Coronavirus: Students protest against China university lockdowns citing lack of virus cases, lack of consistency

For example, at Shanxi University in central China, students have been put on strict lockdown and security guards were sent to attend the school gates at all times to ensure no students left the campus without approval from school administrators, according to student Zhang Li.

Get the latest insights and analysis from our Global Impact newsletter on the big stories originating in China.

Zhang told the South China Morning Post she had not set foot outside the campus since the school term resumed this month even though there had been no new local Covid-19 cases for months.

The epidemic is under control in large parts of China and in most cities the only new cases are coming from abroad.

According to China’s health ministry, by late on Wednesday there were seven new Covid-19 cases in the country. All were imported and there were no new local cases. There are a total of 167 confirmed active cases in China.

Restaurants and cinemas have reopened, with social distancing and sanitation rules.

Coronavirus: China eases visa restrictions for foreigners

There has been widespread discontent expressed by university students and teaching staff. The measures by mainland universities across China to close campuses and minimise the chance of Covid-19 spread have stoked widespread discontent among students and teaching staff. The collective concern eventually resulted in the central government in Beijing directing schools to relax the restrictions.

Chinese university students staged their anger on Weibo over the weekend. On China’s answer to Twitter there were heated social media postings of students screaming in their dormitories for more than 30 minutes. A hashtag relating to the topic was read more than 150 million times before it was censored.

Strict exit controls coincided with campus food prices rising as well as internet and shower time being cut short.

Furthermore, the rules appeared to be targeting students only while faculty and staff were exempt. Zhang has seen teachers, construction workers and canteen staff come and go freely, without needing a permit.

“Many of our plans have been messed up by the lockdown, we couldn’t have part-time jobs, attend training or driving classes or take tests for certificates,” Zhang said.

A student receives a temperature check at the Minhang campus of East China Normal University in Shanghai, east China, on September 13, 2020. Photo: Xinhua

The rules feel more like a formality to Chen Chen, a second-year student at the South China Agricultural University in the southern city of Guangzhou. When he went back to school on August 28, he went through several levels of temperature checks and registration. But this week, first-year students were going through military training on campus and were not following strict social distancing rules, he said, which defeated the purpose of the restrictions.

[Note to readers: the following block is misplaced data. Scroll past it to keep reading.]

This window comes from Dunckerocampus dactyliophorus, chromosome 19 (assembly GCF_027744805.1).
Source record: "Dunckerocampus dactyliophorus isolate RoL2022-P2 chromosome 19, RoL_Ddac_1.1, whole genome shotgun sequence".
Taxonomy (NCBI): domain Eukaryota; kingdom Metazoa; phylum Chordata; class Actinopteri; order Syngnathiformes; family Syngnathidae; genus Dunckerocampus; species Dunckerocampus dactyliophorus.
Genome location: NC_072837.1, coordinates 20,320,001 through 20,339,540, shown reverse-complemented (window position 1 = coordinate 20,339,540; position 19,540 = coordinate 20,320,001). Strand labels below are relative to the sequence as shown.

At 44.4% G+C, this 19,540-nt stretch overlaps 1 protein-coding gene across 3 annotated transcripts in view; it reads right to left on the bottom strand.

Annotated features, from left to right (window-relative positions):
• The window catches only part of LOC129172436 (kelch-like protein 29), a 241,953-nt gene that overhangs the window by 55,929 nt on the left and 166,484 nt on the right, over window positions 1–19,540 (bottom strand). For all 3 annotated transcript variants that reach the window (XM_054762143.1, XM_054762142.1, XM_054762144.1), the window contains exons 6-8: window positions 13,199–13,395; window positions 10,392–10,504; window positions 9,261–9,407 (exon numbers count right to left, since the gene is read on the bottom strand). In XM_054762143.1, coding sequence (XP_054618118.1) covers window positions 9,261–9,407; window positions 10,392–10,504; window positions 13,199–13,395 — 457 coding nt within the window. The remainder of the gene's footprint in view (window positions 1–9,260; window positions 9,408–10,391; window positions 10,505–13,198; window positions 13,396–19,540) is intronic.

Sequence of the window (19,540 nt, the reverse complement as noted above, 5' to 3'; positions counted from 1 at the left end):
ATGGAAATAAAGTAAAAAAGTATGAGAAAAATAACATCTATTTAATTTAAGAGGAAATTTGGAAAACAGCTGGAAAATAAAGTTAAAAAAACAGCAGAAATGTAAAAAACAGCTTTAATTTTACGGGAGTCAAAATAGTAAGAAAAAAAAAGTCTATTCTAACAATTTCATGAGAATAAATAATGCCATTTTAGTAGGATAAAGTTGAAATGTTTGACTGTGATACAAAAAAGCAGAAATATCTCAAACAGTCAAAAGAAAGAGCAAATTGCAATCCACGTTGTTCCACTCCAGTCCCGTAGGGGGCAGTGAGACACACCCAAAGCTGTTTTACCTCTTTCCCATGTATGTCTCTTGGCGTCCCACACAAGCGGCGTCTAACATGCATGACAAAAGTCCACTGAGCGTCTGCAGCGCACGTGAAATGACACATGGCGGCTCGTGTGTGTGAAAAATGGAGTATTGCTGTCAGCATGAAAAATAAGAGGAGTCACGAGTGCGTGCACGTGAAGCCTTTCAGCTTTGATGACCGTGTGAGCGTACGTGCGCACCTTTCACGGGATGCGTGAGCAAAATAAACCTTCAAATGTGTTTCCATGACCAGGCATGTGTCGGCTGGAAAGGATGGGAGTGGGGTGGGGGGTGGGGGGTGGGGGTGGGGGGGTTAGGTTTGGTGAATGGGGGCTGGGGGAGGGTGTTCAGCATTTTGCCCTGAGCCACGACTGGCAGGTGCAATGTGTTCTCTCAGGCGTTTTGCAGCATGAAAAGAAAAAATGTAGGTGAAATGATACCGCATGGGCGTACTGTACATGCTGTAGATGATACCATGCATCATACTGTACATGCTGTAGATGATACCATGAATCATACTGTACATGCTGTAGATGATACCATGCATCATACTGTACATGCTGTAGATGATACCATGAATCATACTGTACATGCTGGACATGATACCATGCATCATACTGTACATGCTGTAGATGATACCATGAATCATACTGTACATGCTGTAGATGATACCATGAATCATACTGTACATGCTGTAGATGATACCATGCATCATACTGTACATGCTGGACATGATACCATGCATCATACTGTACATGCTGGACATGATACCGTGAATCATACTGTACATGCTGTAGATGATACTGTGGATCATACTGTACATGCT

Is China’s economic recovery from the pandemic overrated?

It’s not the first time China’s rigid management style has made social media headlines. In August, the Xinjiang government in western China relaxed lockdown rules after residents flooded Weibo with complaints about the restrictions which had kept them trapped at home for more than a month.

There were also claims people were forced to take traditional Chinese medicine, which has not been proven to alleviate Covid-19 symptoms.

In response to the latest wave of student objections, officials with the Ministry of Education’s epidemic prevention and control unit have urged local education authorities across the country to oversee campus management.

Meanwhile, universities are also asked to consider the views of students and teaching staff when it comes to campus management issues, according to a notice published online by the Ministry of Education last week.

And university management has been asked to simplify the red tape required for students seeking to leave campus on medical grounds or for an internship, job application or family visit.

Chinese students grapple with first economic downturn of their lives But for students like Zhang, the wait seems endless.

“I must’ve written more than 10 letters, but administrators never replied. They overlook all student complaints,” she said.

This article originally appeared on the South China Morning Post (SCMP), the leading news media reporting on China and Asia. For more stories, please download our mobile app, follow us on Twitter, and like us on Facebook.

Copyright (c) 2020. South China Morning Post Publishers Ltd. All rights reserved.

Source link

Spread the love

Leave a Reply

Your email address will not be published. Required fields are marked *